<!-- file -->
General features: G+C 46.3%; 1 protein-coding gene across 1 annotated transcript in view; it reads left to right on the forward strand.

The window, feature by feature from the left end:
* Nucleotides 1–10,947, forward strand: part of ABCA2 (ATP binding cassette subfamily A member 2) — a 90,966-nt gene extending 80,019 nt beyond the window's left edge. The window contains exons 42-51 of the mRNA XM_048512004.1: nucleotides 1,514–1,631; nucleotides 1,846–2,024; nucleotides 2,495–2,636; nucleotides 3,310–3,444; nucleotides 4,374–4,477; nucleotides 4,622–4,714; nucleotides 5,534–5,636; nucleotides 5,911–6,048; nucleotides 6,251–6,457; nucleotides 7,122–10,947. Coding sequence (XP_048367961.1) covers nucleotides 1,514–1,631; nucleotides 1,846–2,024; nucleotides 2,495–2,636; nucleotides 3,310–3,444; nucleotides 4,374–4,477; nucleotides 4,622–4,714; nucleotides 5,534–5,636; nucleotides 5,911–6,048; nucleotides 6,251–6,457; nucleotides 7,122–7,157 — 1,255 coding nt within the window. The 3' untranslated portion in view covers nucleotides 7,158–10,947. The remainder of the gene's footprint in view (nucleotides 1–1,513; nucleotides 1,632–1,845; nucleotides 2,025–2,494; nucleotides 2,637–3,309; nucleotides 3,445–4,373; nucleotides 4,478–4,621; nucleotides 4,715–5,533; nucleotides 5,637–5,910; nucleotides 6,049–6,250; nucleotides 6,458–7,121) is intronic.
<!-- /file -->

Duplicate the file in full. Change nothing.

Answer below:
General features: G+C 46.3%; 1 protein-coding gene across 1 annotated transcript in view; it reads left to right on the forward strand.

The window, feature by feature from the left end:
* Nucleotides 1–10,947, forward strand: part of ABCA2 (ATP binding cassette subfamily A member 2) — a 90,966-nt gene extending 80,019 nt beyond the window's left edge. The window contains exons 42-51 of the mRNA XM_048512004.1: nucleotides 1,514–1,631; nucleotides 1,846–2,024; nucleotides 2,495–2,636; nucleotides 3,310–3,444; nucleotides 4,374–4,477; nucleotides 4,622–4,714; nucleotides 5,534–5,636; nucleotides 5,911–6,048; nucleotides 6,251–6,457; nucleotides 7,122–10,947. Coding sequence (XP_048367961.1) covers nucleotides 1,514–1,631; nucleotides 1,846–2,024; nucleotides 2,495–2,636; nucleotides 3,310–3,444; nucleotides 4,374–4,477; nucleotides 4,622–4,714; nucleotides 5,534–5,636; nucleotides 5,911–6,048; nucleotides 6,251–6,457; nucleotides 7,122–7,157 — 1,255 coding nt within the window. The 3' untranslated portion in view covers nucleotides 7,158–10,947. The remainder of the gene's footprint in view (nucleotides 1–1,513; nucleotides 1,632–1,845; nucleotides 2,025–2,494; nucleotides 2,637–3,309; nucleotides 3,445–4,373; nucleotides 4,478–4,621; nucleotides 4,715–5,533; nucleotides 5,637–5,910; nucleotides 6,049–6,250; nucleotides 6,458–7,121) is intronic.